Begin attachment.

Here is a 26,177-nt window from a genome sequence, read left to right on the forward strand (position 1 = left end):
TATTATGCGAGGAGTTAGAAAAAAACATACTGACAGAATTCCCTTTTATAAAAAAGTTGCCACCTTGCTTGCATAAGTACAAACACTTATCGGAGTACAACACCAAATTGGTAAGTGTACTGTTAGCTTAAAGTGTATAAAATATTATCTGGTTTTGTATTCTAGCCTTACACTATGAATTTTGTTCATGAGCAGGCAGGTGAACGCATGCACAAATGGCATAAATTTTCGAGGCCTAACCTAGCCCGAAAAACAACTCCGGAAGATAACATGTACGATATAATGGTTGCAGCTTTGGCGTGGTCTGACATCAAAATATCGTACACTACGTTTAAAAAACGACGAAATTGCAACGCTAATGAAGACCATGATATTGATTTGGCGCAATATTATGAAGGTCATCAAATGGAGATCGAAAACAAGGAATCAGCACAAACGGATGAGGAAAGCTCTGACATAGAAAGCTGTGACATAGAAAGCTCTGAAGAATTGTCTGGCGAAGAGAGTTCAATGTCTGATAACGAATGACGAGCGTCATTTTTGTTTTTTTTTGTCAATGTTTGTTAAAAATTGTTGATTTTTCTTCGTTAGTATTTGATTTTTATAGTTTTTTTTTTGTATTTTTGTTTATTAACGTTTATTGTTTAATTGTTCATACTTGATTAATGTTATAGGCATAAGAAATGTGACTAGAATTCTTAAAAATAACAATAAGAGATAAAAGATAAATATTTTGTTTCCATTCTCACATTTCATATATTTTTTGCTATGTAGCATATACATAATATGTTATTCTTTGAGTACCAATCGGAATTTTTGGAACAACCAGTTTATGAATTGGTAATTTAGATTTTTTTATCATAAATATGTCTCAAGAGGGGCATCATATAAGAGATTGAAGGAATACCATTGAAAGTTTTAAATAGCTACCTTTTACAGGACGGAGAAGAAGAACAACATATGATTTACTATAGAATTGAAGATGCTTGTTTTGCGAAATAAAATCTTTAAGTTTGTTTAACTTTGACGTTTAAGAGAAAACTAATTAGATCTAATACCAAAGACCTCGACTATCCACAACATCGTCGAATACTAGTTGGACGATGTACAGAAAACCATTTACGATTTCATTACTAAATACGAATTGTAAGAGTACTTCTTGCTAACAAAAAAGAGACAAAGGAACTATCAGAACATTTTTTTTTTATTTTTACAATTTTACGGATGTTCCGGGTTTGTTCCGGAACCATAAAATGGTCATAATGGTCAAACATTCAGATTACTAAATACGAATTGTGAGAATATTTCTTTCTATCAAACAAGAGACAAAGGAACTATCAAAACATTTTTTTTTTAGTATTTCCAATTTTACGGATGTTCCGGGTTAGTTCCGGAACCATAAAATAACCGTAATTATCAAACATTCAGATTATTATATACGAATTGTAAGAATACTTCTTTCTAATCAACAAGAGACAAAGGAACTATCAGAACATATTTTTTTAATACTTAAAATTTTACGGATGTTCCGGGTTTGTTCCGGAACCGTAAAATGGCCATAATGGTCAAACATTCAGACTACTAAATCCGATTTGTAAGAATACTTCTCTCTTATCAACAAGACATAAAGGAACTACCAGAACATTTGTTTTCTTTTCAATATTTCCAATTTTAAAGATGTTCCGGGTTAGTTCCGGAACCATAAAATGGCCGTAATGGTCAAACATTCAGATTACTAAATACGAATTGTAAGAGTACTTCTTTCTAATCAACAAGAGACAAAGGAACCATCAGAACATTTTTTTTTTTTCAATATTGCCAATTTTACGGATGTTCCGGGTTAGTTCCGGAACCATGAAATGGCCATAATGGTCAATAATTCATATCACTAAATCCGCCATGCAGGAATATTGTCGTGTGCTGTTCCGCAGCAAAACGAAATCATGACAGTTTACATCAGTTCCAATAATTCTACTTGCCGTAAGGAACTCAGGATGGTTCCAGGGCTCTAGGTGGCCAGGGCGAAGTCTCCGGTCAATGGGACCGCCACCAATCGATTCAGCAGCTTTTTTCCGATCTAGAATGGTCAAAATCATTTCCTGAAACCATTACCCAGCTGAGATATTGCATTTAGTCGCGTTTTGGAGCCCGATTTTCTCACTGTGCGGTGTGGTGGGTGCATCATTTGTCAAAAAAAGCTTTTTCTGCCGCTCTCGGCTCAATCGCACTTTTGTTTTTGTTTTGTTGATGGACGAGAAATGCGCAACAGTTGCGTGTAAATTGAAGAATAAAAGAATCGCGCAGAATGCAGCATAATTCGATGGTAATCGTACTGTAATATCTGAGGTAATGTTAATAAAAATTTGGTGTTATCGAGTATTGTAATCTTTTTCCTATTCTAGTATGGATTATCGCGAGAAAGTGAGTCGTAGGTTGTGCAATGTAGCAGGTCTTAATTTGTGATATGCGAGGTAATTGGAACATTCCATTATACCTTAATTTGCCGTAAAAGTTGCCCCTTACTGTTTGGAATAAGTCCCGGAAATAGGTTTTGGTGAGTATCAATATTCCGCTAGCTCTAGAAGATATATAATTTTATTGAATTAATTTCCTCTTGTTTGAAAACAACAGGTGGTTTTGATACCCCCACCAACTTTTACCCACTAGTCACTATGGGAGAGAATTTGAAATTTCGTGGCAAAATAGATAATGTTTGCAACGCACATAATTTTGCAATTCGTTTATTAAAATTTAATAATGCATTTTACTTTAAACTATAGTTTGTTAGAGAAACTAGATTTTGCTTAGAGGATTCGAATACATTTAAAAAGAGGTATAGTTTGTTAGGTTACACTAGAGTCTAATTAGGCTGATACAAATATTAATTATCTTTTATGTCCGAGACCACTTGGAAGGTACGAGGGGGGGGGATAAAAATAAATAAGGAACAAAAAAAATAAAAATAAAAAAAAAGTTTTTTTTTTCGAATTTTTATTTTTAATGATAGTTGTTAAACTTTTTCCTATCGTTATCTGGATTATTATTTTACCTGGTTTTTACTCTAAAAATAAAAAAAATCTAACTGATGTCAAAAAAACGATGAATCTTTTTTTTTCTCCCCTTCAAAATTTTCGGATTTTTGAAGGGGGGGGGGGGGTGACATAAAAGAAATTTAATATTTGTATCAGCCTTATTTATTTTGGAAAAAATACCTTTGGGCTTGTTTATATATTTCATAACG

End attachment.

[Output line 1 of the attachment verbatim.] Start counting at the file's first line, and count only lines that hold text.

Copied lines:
Here is a 26,177-nt window from a genome sequence, read left to right on the forward strand (position 1 = left end):